• Among the things Herbert seems to be doing, in both "Affliction (1)" and "Love (3)," is playing with issues of gender in a variety ways and for a variety of reasons. Discuss ONE of these poems, using Herbert's playfulness with gender issues as your key to analyzing what Herbert wants his readers to take from his poem.
    • Analyze the effect on the poem's meaning(s) of the puns in Herbert's "The Collar."
    • Compare and contrast the values his speaker finds in gardens to the values of the world to which gardens present an alternative in Marvell's "The Garden." You might want to think about the four -- perhaps even the five -- poems that immediately precede "The Garden" in your text when you answer this question, but you should pay attention first and foremost to "The Garden," which is complicated enough.

  14. Week 14 -- 14 April
    • Milton, pp. 1771-1774
    • Milton, "Lycidas," pp. 1790-1796
    • Milton, Paradise Lost, books 1 and 2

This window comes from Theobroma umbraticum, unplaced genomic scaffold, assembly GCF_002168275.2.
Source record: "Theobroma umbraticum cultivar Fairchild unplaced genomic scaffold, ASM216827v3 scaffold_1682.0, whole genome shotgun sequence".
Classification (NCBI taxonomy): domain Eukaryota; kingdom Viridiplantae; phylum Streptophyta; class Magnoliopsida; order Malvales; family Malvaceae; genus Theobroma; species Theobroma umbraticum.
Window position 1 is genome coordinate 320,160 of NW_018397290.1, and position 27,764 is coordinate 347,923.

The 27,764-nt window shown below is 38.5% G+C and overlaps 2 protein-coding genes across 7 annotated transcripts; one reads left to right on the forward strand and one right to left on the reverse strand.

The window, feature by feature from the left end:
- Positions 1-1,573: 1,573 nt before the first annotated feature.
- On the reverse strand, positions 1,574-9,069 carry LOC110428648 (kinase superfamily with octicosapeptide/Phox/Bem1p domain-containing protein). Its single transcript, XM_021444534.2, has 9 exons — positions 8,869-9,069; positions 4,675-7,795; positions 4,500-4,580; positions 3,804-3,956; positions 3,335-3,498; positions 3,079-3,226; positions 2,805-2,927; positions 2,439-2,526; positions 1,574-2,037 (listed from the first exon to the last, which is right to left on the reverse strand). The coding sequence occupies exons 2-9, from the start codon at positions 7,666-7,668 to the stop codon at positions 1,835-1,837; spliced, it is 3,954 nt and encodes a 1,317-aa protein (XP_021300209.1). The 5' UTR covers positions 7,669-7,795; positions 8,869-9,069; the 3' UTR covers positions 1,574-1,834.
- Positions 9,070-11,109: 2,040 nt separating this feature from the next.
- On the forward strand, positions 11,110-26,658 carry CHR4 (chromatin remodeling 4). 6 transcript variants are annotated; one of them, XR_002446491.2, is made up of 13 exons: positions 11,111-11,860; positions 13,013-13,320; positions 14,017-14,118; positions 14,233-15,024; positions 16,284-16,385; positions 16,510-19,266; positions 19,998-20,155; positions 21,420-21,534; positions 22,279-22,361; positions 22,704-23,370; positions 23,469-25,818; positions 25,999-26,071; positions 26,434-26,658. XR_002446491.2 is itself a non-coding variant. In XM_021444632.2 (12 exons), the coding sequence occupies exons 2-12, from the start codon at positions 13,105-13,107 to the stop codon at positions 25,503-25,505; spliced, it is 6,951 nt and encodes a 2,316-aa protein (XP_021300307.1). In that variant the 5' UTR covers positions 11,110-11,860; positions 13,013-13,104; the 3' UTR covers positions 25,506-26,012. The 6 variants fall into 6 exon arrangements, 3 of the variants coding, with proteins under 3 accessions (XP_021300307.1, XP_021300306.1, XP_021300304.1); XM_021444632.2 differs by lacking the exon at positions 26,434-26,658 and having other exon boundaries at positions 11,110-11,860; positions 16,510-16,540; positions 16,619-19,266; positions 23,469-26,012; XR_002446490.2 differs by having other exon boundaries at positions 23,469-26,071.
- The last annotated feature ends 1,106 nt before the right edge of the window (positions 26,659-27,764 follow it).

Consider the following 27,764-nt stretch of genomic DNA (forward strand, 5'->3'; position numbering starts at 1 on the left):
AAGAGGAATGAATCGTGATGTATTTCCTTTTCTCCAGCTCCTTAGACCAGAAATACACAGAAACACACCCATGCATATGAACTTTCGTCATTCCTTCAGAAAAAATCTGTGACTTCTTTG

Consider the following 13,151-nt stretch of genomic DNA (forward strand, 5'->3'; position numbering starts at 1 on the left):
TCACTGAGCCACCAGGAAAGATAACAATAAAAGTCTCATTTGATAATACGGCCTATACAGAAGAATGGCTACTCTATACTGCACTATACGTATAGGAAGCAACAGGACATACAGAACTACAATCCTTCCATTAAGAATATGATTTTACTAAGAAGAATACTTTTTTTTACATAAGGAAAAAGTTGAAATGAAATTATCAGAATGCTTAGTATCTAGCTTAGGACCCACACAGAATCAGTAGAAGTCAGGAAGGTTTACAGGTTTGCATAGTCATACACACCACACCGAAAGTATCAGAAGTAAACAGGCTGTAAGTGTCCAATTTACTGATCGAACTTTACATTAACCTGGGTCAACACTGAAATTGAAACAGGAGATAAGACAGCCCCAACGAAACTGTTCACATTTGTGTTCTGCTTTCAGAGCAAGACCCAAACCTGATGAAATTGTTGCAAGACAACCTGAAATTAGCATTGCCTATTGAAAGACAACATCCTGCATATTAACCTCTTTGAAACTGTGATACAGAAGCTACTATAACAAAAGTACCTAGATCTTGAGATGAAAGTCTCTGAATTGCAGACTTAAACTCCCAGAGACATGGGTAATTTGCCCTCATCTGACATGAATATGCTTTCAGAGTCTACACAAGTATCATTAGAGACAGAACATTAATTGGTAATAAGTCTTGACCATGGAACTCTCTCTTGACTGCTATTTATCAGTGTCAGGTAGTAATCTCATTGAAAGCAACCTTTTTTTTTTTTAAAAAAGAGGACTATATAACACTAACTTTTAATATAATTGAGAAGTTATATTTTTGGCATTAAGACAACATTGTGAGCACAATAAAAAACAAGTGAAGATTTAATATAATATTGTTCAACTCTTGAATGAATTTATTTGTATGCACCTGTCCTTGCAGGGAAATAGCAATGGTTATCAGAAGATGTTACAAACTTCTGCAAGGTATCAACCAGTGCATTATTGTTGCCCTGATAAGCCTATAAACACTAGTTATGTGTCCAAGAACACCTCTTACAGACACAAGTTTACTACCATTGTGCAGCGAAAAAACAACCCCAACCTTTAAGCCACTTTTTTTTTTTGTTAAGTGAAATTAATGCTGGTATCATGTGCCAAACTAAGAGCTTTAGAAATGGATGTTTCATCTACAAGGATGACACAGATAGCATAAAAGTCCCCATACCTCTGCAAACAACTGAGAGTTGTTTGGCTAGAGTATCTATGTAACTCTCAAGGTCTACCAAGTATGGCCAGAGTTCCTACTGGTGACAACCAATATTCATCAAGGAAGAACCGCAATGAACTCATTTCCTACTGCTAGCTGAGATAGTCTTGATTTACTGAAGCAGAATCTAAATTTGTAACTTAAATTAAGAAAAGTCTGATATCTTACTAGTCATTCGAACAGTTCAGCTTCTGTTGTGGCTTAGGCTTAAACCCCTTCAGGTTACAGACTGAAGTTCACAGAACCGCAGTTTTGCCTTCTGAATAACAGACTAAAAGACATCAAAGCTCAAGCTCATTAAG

Added Paper (a one-page paper, 250 words):
    • In "Lycidas," why does the speaker come to the poem, to the lament for the dead Lycidas, "with forc'd fingers rude"? and why does he choose this peculiar form (pastoral elegy) for his elegy? Have these details anything to do with the problem the young Milton has acting as a poet, writing poetry? If so, what? If not, suggest some other reasons for the presence of these details.

  15. Week 15 -- 21 April
    • Milton, Paradise Lost, books 3 and 4

    FINAL EXAM -- 28 April (5 May could be an alternative date if there is interest in a longer reading period)


    Your final grade will be determined according to the following proportions:

      1. 5% -- First paper
      2. 10% -- Second paper
      3. 10% --Third paper
      4. 25% -- Fourth paper
      5. 25% -- Final exam
      6. 25% -- Class participation